And now a word of caution: Hard work and repetition don’t guarantee success, but they do improve your probability of success. More than that, Haden explains that if you stick with your program long enough, you’ll be able to calculate the odds of your efforts paying off in a way that will tell you how much work you have left to do. For example, if you’ve been job-hunting for some time, you may find that one in every ten applications results in a call-back from a potential employer. Therefore, if you’d like a call-back every day, that tells you how many jobs to apply for. Random chance is still a factor, but if you act as if your success is completely under your control, you can minimize your reliance on luck just through simple mathematics.
Even with the motivation cycle that comes from repetition and incremental improvement, that by itself may not be enough to keep you going. Therefore, it’s important to develop resilience, which Haden defines as the ability to persevere through difficulties and disappointments. Such resilience doesn’t come from being stronger, smarter, or more energetic but from learning to make the most effective use of the abilities you already have. Haden gives two specific suggestions for efficiently using your time and energy, which we’ll cover in a moment:
- Conserve your resources by saying no to things that distract from your goal.
- Dedicate an entire day to focusing your efforts on one specific task.
In general, though, resilience (like motivation) is a mental construct that arises from making a deliberate choice to ignore distractions and focus on your goal.
Suppose you’ve done everything that Haden’s recommended. You’ve created a program for success and followed it, celebrated every improvement you’ve made, and learned to endure all the bumps and roadblocks. How do you know when you’ve finally “made it,” and what do you do next if you find the success you’ve been after?
Defining what success means for you is crucial to living a balanced, healthy life. Haden offers guidelines on how to realistically measure success, why you should aim for it in multiple parts of your life, and why personal goals should be just as important, if not more important, than professional ones.
He begins by pointing out that any goal you pursue comes with a cost. Chasing professional goals will often mean neglecting the rest of your life while devoting yourself to personal goals will usually mean not making the most of your career. Therefore, Haden says it’s unrealistic to believe that you can maximize both. Instead, you need to be honest with yourself about how you define “good enough.” If you wish to be among the top 1% in any field, whether that’s sales, photography, or weightlifting, it will take a lifetime of single-minded dedication. However, being counted in the top 10% is eminently rewarding and much more achievable.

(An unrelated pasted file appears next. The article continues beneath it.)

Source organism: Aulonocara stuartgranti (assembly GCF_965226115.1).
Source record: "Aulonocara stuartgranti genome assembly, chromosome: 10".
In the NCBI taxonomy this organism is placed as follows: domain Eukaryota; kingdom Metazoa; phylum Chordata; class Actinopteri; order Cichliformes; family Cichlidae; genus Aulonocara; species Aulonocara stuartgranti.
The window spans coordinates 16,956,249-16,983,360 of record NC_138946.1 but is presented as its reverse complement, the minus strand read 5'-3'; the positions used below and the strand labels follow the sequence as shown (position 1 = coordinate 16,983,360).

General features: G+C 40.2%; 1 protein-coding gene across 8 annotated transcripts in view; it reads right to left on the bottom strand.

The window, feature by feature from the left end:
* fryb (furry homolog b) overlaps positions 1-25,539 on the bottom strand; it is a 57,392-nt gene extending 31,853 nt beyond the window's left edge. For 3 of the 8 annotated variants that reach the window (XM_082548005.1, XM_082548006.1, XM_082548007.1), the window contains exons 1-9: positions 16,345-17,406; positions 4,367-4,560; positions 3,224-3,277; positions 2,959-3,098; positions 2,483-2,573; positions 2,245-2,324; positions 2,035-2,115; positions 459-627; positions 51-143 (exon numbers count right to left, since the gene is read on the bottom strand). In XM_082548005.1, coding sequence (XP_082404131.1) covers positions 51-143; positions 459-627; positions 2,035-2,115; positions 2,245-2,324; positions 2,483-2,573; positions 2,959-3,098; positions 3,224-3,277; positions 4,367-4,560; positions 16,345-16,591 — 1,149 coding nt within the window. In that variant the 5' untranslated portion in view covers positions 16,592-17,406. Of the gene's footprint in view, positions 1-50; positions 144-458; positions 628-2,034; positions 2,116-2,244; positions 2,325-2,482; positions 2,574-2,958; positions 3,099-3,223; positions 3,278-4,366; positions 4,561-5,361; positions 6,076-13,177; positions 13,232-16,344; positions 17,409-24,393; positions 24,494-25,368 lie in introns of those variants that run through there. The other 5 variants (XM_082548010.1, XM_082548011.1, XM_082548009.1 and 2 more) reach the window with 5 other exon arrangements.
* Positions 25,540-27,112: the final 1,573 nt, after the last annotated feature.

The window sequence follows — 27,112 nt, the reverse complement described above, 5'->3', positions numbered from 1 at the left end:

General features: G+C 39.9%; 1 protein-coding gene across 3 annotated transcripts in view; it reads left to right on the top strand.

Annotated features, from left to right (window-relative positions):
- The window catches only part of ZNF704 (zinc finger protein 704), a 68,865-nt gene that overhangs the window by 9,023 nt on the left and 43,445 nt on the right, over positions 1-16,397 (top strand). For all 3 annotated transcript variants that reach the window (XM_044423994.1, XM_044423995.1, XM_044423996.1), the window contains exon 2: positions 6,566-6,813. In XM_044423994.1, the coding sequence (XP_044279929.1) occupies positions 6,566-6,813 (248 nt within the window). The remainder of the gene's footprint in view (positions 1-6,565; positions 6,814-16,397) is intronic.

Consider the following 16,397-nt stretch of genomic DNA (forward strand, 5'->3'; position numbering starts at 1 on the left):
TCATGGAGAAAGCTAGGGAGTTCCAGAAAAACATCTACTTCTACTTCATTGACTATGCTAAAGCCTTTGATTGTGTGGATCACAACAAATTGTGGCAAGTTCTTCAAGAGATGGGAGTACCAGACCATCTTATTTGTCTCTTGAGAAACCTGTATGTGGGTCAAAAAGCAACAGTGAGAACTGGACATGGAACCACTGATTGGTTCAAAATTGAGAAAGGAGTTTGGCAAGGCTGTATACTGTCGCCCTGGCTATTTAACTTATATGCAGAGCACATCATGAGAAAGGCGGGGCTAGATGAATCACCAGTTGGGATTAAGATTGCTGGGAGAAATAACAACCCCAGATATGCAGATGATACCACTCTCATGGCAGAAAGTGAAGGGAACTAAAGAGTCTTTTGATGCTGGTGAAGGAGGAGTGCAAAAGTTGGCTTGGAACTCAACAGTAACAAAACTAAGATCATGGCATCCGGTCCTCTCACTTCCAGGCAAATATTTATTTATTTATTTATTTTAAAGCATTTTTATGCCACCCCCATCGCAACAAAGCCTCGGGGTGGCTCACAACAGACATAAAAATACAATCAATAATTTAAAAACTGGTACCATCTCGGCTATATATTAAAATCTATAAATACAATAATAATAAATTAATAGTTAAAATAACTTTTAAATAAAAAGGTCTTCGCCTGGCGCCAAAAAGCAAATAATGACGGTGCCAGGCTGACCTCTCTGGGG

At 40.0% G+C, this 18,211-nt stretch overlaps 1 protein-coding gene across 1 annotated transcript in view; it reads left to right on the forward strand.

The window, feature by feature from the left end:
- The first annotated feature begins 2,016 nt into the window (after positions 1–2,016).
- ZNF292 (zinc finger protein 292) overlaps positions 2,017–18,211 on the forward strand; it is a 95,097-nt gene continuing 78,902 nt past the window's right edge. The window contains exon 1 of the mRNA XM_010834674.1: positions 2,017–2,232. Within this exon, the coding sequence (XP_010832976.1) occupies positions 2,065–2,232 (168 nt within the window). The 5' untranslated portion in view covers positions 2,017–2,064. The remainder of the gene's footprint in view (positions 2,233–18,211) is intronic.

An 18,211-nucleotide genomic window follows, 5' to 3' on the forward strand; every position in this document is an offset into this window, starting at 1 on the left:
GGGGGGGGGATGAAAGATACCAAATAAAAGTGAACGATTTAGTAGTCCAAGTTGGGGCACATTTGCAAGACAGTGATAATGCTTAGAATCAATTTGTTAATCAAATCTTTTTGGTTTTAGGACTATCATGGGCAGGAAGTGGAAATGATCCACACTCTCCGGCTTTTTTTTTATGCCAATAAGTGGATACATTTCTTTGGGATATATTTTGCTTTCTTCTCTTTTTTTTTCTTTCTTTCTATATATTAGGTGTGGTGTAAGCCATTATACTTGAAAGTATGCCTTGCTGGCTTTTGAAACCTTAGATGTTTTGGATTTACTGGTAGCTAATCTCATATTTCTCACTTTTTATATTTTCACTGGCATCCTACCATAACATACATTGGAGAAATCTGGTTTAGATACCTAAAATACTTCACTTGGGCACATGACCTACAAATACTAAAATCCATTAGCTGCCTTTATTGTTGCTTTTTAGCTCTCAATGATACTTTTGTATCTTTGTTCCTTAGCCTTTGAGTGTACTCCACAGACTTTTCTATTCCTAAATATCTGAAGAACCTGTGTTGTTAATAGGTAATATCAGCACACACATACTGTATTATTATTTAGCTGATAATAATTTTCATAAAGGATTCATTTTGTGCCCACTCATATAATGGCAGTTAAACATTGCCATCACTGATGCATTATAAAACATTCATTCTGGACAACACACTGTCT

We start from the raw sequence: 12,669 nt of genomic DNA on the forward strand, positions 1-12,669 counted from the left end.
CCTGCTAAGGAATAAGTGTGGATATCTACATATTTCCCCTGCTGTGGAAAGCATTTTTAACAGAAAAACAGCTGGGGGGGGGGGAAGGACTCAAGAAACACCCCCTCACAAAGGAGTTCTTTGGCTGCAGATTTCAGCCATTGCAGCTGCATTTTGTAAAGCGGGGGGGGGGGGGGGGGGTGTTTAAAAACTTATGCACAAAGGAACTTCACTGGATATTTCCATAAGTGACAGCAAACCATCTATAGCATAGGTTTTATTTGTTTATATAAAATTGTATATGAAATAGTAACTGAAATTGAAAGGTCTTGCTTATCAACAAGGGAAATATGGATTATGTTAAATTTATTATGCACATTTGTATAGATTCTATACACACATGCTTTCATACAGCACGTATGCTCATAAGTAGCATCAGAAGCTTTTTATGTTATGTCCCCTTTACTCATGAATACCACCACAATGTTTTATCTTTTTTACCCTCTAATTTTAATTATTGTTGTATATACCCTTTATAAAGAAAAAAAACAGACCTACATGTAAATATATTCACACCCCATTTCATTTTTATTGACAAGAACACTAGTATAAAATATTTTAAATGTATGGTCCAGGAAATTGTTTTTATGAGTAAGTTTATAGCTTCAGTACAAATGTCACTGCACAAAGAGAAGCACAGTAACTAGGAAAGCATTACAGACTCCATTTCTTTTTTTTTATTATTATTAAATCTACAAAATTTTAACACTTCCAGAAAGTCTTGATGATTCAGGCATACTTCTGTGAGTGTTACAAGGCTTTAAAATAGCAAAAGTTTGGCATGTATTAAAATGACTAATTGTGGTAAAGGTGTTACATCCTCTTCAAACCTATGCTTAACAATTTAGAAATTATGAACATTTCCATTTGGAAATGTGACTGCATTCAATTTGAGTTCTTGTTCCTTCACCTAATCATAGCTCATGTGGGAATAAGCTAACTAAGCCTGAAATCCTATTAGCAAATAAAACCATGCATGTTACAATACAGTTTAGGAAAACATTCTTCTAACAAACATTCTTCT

With that in mind, Haden lays out the following rules:
1. Before setting out on an ambitious project, make sure that you’re mentally, physically, and financially sound. If you can’t meet your basic human needs of food, shelter, community, and relationships, then that’s what you have to take care of first.
2. When you set a long-term goal, choose one that fulfills you in more than one aspect of your life. It’s easy to give up on goals that only serve one facet of yourself, such as your job or your health. A goal that brings together more than one ambition—such as becoming a freelance writer to further your career and your creative drive—will be more closely tied to your identity and less likely to get dropped by the wayside.
3. Define your goal in a way that’s quantifiable. Your ambition can start as a nebulous dream, but as you set your course it should grow more concrete. Quantifiable goals let you know if you’ve achieved them—you’ll know for certain when you’ve finished hiking the Appalachian Trail, just as you’ll know you’ve scored an acting role in the latest television sitcom. Solid goals are based on more than just a feeling.
———End of Preview———
Like what you just read? Read the rest of the world's best book summary and analysis of Jeff Haden's "The Motivation Myth" at Shortform.
Here's what you'll find in our full The Motivation Myth summary:
- Why you should stop waiting for motivation to hit and instead, make your own
- How to create a cycle of positive reinforcement to boost your motivation
- How to develop resilience to get through times of struggle